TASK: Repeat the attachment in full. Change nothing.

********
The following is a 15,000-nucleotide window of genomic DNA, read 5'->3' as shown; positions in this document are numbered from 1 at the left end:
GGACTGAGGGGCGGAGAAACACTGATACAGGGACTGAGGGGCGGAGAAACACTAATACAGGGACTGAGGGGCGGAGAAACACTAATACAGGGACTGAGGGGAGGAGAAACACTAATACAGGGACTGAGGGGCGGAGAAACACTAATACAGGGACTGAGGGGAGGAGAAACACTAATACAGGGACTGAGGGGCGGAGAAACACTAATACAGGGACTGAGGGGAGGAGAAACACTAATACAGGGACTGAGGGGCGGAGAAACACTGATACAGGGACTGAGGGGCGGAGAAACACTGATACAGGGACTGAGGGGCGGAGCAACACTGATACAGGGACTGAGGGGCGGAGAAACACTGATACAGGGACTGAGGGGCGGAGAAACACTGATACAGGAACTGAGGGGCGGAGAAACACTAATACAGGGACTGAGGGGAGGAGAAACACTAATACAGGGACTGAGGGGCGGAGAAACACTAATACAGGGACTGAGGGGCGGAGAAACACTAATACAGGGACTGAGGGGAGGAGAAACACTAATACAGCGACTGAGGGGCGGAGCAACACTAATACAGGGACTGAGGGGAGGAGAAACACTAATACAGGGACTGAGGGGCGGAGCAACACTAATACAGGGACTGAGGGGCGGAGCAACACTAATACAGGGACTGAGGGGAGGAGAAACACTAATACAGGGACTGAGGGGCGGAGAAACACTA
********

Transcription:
The following is a 15,000-nucleotide window of genomic DNA, read 5'->3' as shown; positions in this document are numbered from 1 at the left end:
GGACTGAGGGGCGGAGAAACACTGATACAGGGACTGAGGGGCGGAGAAACACTAATACAGGGACTGAGGGGCGGAGAAACACTAATACAGGGACTGAGGGGAGGAGAAACACTAATACAGGGACTGAGGGGCGGAGAAACACTAATACAGGGACTGAGGGGAGGAGAAACACTAATACAGGGACTGAGGGGCGGAGAAACACTAATACAGGGACTGAGGGGAGGAGAAACACTAATACAGGGACTGAGGGGCGGAGAAACACTGATACAGGGACTGAGGGGCGGAGAAACACTGATACAGGGACTGAGGGGCGGAGCAACACTGATACAGGGACTGAGGGGCGGAGAAACACTGATACAGGGACTGAGGGGCGGAGAAACACTGATACAGGAACTGAGGGGCGGAGAAACACTAATACAGGGACTGAGGGGAGGAGAAACACTAATACAGGGACTGAGGGGCGGAGAAACACTAATACAGGGACTGAGGGGCGGAGAAACACTAATACAGGGACTGAGGGGAGGAGAAACACTAATACAGCGACTGAGGGGCGGAGCAACACTAATACAGGGACTGAGGGGAGGAGAAACACTAATACAGGGACTGAGGGGCGGAGCAACACTAATACAGGGACTGAGGGGCGGAGCAACACTAATACAGGGACTGAGGGGAGGAGAAACACTAATACAGGGACTGAGGGGCGGAGAAACACTA